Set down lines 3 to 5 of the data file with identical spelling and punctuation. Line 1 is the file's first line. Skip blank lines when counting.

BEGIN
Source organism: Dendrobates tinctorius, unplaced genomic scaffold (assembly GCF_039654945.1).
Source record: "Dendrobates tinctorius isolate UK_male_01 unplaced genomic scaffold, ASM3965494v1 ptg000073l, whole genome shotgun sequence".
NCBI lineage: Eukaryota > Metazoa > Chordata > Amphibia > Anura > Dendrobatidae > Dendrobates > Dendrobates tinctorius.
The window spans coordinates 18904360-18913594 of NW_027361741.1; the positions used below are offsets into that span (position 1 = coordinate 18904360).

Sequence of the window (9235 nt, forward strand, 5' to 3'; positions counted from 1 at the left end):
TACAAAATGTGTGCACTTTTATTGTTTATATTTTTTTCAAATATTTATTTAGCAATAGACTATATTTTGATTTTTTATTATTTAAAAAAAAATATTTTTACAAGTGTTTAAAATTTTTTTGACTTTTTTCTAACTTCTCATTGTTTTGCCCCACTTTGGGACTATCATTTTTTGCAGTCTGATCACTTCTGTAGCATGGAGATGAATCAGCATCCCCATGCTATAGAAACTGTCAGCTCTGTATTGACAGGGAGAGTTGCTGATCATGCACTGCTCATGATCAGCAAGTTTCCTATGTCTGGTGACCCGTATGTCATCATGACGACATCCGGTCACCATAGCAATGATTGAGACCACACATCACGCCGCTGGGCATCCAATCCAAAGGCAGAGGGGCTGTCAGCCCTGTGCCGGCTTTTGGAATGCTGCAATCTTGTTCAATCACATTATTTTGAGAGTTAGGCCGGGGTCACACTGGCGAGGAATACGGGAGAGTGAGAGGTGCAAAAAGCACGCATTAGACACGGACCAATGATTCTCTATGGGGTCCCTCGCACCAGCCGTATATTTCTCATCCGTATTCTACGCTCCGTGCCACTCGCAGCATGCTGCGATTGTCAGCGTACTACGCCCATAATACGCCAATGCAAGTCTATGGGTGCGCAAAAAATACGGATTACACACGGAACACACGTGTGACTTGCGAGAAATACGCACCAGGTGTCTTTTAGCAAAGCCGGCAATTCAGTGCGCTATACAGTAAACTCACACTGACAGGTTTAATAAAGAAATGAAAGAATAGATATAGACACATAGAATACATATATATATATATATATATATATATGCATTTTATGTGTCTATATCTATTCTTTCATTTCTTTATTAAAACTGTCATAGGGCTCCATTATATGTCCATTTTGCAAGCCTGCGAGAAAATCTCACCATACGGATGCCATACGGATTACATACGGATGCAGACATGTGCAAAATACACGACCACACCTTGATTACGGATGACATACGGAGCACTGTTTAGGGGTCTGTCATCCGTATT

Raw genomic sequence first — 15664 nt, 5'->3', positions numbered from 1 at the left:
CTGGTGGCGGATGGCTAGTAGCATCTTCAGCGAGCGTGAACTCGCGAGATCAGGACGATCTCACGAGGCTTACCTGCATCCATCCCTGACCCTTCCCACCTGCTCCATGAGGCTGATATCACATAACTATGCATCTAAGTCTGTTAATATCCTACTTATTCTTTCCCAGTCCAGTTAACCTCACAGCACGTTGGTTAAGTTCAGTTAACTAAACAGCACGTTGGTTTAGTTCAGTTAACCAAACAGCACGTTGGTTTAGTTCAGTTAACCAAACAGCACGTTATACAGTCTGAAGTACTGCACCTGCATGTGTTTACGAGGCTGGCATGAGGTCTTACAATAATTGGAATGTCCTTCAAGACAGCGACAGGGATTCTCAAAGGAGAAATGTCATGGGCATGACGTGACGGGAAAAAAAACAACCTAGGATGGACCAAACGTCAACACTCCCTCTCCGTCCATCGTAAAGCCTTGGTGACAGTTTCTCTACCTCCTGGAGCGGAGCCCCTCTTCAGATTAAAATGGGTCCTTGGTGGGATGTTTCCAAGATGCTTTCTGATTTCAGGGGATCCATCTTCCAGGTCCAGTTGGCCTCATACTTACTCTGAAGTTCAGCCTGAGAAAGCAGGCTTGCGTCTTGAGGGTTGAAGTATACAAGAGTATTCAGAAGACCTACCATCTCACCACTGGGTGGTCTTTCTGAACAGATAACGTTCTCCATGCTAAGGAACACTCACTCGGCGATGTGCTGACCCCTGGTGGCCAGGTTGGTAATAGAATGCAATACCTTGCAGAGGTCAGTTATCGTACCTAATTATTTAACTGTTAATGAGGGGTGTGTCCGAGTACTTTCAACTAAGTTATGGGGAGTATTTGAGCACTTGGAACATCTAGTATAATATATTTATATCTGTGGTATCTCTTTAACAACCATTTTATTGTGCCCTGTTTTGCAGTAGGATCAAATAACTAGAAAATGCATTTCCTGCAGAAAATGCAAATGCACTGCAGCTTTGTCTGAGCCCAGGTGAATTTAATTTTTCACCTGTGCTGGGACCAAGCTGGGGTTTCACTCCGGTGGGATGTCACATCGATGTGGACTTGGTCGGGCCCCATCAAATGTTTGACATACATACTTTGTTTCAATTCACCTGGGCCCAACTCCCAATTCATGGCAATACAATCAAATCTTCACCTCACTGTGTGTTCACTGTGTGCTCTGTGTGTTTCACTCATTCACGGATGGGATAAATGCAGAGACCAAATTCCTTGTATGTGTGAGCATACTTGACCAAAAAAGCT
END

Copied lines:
NCBI lineage: Eukaryota > Metazoa > Chordata > Amphibia > Anura > Dendrobatidae > Dendrobates > Dendrobates tinctorius.
The window spans coordinates 18904360-18913594 of NW_027361741.1; the positions used below are offsets into that span (position 1 = coordinate 18904360).

Sequence of the window (9235 nt, forward strand, 5' to 3'; positions counted from 1 at the left end):